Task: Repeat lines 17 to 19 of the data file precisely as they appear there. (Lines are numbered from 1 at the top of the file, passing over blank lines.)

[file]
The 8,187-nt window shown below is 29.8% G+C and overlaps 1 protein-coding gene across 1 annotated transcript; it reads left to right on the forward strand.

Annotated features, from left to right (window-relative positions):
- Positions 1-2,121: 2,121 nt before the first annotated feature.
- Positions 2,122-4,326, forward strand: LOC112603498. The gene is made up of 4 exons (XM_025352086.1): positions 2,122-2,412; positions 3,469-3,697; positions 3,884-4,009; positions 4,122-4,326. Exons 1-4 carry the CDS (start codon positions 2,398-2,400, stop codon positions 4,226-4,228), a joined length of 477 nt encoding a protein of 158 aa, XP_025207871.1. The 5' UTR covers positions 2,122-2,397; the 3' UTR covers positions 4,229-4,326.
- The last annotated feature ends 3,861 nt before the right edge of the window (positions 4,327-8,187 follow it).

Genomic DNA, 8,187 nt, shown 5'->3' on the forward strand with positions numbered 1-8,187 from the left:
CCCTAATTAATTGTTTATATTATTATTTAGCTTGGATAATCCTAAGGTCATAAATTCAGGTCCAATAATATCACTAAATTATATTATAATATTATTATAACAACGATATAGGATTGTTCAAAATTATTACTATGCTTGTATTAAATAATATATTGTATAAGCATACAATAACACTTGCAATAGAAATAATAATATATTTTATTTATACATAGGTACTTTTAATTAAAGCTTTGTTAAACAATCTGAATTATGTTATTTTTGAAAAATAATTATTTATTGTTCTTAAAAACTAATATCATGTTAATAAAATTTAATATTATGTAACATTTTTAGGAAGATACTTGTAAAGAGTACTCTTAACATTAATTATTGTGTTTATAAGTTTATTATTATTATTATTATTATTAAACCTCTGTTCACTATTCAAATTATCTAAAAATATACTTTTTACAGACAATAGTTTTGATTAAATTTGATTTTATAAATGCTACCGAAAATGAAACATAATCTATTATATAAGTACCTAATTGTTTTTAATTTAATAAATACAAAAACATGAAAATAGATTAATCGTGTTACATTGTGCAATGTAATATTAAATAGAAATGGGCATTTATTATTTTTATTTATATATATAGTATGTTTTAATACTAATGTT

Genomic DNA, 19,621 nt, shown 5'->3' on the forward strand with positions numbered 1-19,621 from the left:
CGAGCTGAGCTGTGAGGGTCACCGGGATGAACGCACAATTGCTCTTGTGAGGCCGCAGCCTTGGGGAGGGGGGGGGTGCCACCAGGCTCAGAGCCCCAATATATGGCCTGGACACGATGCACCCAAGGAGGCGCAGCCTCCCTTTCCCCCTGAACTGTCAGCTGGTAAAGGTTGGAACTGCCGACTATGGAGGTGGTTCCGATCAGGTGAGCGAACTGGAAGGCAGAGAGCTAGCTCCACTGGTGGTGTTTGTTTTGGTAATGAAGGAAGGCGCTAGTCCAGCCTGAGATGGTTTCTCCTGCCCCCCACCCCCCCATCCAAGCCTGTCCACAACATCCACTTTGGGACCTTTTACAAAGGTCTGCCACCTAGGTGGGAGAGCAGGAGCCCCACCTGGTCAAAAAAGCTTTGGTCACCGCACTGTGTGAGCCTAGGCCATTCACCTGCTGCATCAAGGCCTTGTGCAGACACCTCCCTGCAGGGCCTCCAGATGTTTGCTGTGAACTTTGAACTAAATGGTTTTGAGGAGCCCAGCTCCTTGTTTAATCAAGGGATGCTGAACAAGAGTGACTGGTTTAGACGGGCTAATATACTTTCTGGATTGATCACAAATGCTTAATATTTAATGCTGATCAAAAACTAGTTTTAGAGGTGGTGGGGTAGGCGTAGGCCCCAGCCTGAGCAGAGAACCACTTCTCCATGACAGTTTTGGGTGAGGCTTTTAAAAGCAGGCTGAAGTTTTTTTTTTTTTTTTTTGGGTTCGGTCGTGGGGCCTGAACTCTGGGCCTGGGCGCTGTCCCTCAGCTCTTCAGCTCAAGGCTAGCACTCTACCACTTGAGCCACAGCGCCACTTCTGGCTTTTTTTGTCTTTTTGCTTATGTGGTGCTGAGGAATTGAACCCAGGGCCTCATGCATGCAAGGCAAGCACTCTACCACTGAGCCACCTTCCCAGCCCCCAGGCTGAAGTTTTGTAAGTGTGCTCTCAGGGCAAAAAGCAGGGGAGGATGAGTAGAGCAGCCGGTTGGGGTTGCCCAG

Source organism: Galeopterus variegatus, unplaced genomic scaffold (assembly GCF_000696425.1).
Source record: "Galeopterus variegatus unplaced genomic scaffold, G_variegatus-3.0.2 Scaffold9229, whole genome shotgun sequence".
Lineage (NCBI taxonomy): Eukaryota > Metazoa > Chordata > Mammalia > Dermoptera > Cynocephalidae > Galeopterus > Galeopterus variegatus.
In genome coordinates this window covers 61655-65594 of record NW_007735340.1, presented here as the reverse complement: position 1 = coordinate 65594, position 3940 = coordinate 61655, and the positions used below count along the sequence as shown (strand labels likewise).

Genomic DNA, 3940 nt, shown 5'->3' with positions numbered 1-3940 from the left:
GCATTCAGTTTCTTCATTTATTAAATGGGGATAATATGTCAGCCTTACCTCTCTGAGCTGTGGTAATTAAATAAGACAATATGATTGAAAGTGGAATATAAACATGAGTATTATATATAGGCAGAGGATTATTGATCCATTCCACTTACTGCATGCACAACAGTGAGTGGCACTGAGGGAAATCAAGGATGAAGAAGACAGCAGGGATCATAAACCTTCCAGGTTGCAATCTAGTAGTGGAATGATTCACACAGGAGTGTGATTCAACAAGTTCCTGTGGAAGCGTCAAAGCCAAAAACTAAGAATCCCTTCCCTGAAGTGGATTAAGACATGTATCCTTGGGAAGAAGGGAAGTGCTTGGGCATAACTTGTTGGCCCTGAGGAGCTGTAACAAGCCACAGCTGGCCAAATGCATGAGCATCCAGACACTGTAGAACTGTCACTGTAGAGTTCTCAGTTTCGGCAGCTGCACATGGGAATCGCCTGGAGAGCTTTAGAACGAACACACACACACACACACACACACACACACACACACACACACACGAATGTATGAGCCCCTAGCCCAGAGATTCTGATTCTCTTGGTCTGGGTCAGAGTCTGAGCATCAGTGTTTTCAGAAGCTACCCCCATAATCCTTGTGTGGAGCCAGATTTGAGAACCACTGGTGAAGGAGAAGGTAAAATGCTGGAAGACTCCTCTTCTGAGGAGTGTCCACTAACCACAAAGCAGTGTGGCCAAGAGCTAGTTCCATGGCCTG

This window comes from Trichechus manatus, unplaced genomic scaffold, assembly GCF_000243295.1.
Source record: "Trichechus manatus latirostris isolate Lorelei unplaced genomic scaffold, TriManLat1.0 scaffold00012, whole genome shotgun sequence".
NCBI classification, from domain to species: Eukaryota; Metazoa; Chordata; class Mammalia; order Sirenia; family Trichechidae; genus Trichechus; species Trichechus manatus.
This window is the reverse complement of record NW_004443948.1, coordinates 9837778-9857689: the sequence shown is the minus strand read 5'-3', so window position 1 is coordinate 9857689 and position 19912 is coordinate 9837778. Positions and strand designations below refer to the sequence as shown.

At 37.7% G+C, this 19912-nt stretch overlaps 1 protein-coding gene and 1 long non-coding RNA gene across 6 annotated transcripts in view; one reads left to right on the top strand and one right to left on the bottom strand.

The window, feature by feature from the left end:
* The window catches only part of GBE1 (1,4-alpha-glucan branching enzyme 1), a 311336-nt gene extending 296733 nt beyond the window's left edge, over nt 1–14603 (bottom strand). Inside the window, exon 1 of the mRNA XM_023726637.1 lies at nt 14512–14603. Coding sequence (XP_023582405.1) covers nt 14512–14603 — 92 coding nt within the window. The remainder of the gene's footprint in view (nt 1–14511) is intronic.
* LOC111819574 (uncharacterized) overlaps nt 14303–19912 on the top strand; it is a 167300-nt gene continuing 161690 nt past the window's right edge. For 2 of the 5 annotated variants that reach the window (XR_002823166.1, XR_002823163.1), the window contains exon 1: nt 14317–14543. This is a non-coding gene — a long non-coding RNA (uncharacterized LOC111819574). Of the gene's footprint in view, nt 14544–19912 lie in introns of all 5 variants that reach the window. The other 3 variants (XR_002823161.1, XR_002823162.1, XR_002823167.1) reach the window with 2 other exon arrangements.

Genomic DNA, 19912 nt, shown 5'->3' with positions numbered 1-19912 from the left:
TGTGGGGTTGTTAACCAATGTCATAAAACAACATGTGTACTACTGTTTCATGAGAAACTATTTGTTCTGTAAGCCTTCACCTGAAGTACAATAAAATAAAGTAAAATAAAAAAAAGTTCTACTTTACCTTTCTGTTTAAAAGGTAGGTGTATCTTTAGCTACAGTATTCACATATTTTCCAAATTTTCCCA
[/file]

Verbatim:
Source record: "Trichechus manatus latirostris isolate Lorelei unplaced genomic scaffold, TriManLat1.0 scaffold00012, whole genome shotgun sequence".
NCBI classification, from domain to species: Eukaryota; Metazoa; Chordata; class Mammalia; order Sirenia; family Trichechidae; genus Trichechus; species Trichechus manatus.
This window is the reverse complement of record NW_004443948.1, coordinates 9837778-9857689: the sequence shown is the minus strand read 5'-3', so window position 1 is coordinate 9857689 and position 19912 is coordinate 9837778. Positions and strand designations below refer to the sequence as shown.